The primary benefit of covering your nose and mouth is that you protect others. While we still have much to learn about the novel coronavirus, we now believe that many people who are infected are shedding the virus – through coughs, sneezes and other respiratory droplets – for 48 hours before they start feeling sick.

Furthermore, some people who have the virus – up to 25%, according to Centers for Disease Control and Prevention Director Dr. Robert Redfield — may never feel symptoms but may still play a role in transmitting it.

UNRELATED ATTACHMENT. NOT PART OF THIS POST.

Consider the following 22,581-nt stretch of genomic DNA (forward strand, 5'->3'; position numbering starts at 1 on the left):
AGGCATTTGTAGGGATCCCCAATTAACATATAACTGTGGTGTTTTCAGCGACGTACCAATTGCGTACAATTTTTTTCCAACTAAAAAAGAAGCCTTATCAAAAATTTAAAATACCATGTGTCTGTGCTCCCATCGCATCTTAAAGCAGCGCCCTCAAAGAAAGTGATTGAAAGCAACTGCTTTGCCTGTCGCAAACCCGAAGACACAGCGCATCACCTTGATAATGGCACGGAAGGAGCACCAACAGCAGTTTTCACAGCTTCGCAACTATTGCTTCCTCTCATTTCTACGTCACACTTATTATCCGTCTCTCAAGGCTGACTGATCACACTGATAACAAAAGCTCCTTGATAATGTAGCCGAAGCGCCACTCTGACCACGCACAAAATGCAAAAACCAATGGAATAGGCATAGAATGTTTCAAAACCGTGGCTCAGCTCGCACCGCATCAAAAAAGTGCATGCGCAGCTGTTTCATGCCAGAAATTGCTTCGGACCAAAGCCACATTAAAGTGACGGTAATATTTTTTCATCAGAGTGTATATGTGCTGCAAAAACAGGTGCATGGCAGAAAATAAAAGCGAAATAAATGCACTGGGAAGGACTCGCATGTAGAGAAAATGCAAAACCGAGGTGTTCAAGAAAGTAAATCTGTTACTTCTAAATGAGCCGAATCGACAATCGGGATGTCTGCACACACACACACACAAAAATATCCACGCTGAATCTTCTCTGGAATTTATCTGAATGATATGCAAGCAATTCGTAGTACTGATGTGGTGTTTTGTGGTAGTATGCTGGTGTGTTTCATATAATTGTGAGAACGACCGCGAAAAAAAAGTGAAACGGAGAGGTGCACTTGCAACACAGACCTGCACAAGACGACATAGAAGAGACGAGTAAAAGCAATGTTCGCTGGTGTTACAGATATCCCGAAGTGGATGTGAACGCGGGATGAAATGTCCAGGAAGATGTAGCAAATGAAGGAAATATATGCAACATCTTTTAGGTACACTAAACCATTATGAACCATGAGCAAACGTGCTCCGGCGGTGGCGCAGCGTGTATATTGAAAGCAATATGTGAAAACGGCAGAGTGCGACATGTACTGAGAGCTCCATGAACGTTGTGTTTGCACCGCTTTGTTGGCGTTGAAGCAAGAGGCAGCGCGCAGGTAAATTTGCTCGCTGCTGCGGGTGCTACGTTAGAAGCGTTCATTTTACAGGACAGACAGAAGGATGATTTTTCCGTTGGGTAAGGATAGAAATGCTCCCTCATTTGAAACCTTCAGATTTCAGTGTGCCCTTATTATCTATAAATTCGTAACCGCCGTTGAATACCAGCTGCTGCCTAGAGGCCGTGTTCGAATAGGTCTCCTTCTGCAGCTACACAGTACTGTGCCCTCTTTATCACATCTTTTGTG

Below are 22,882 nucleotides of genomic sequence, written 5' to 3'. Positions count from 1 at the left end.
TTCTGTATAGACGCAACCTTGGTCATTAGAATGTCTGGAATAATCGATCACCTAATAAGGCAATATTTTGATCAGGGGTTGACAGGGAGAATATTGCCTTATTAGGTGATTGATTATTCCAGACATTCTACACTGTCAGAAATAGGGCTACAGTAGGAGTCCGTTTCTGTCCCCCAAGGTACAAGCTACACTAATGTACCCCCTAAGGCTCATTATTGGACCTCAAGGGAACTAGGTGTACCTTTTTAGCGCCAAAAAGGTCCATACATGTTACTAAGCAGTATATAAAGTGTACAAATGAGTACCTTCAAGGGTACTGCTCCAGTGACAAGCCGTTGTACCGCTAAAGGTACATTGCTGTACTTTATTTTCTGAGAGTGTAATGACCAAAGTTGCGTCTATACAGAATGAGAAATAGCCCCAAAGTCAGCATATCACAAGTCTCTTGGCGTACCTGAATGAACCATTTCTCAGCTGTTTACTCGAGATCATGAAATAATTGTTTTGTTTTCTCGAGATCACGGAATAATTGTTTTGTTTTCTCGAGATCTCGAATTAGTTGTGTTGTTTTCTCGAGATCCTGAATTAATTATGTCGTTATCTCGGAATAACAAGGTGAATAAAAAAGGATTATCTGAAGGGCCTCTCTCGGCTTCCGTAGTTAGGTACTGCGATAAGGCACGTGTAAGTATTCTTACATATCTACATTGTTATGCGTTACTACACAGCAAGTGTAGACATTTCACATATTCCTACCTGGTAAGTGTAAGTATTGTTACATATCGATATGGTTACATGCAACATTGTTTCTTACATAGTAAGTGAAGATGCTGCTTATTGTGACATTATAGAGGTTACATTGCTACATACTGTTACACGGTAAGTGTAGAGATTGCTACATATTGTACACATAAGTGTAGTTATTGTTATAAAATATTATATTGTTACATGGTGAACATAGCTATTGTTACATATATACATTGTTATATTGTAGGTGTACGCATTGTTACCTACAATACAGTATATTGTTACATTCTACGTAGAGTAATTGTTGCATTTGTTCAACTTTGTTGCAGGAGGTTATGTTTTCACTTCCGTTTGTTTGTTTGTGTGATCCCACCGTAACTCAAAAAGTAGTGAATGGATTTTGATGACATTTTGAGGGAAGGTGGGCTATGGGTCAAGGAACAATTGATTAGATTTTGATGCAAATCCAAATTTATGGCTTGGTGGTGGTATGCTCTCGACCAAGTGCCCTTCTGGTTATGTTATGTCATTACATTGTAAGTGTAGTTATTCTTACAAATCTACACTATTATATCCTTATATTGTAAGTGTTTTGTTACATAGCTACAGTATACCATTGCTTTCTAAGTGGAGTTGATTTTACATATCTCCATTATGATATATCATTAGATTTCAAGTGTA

That’s why wearing a face mask even if you don’t feel sick can be a good idea.

If you cough or sneeze, the mask can catch those respiratory droplets so they don’t land on other people or surfaces.

According to Dr. Daniel Griffin at Columbia University, an expert on infectious diseases, “it’s not going to protect you, but it is going to protect your neighbor. If your neighbor is wearing a mask and the same thing happens, they’re going to protect you. So masks worn properly have the potential to benefit people.

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